While the first season of Walking Dead is brutal, brilliant and gut wrenching at times in its depiction of the harsh realities of living within a world where order no longer exists, what is striking is how the second season seems to be arguing that order can be restored in the safety of rural America. The importance of rural landscapes for American politics, and especially in the South cannot be overlooked because it was often the rural landowners who dictated the politics and laws of the various societies.
  The second season in its usage of Hershel's farm as a place of refuge and training ground for Carl's masculinity seems to be arguing that the only way forward for the group (which can be read as a metaphor for America itself) is to adopt brutal tactics such as torture, murder, and injustice to reclaim a sense of order. In many ways the second season seems to calling for a return to the era of Bush and the 'war on terror' because during that period conservative Americans had no trouble identifying the "Other" which threatened the nation. In the case of the group that "Other" is no longer racialized but instead signified by the danger of all outsiders, most especially those who have lived in urban environments. In setting up the idea that the threats come from cities the series seems to be replaying the "Southern strategy" of the Republican party which not only helped them take control of Southern politics using the spectre of race and crime, but also the American consciousness.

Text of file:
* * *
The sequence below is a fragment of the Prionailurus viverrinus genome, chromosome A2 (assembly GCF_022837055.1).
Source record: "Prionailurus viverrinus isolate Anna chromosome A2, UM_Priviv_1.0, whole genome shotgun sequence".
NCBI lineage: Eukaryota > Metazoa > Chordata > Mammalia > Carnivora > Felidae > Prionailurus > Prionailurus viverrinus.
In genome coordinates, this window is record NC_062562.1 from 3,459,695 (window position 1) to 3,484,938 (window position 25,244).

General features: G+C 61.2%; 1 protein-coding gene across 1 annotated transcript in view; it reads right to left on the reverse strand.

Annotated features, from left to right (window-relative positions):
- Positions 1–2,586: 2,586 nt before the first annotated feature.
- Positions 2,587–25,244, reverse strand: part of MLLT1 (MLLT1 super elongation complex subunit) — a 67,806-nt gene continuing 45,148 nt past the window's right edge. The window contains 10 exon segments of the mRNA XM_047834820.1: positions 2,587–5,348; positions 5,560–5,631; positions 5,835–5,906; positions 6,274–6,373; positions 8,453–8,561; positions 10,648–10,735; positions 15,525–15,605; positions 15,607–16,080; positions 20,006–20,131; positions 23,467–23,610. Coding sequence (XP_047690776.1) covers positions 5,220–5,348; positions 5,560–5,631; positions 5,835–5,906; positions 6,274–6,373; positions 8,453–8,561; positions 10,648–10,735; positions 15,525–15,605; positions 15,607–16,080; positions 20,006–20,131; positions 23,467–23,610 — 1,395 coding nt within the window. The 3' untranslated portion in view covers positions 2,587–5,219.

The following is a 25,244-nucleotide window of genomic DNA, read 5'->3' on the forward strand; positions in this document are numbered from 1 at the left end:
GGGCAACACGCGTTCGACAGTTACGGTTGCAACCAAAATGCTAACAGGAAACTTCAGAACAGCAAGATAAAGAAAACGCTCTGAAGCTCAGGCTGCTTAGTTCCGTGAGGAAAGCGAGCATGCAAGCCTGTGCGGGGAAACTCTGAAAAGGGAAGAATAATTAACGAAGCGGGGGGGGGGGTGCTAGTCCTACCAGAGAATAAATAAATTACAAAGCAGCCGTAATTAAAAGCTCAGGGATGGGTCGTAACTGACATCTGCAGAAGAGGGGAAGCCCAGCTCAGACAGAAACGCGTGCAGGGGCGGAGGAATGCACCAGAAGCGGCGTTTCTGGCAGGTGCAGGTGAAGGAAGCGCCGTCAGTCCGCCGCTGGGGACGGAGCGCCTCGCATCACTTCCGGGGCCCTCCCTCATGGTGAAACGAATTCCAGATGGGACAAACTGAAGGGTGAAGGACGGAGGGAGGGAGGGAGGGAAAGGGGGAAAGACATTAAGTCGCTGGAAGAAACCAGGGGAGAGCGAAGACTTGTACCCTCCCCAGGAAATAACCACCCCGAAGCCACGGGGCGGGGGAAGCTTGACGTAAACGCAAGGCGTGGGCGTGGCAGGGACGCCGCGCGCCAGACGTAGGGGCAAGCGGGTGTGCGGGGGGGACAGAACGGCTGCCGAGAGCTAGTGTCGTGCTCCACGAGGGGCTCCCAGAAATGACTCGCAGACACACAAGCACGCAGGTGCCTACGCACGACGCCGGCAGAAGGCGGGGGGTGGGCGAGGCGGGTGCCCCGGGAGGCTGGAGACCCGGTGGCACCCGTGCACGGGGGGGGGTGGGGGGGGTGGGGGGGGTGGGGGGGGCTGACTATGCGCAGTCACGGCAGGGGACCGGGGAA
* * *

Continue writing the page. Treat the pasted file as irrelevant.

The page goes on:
It still remains to be seen what the series going forward offers in terms of thinking about the representation of the zombie. Still, I am left to wonder at a time when we have discussions of "zombie capitalism" and zombie banks how the series could use the metaphor of the "zombie" in a more productive and progressive manner when much of the show seems to revolve around a need to argue for the reclaiming of a lost America where men found worth and comfort in rural landscapes and farms rather than cities.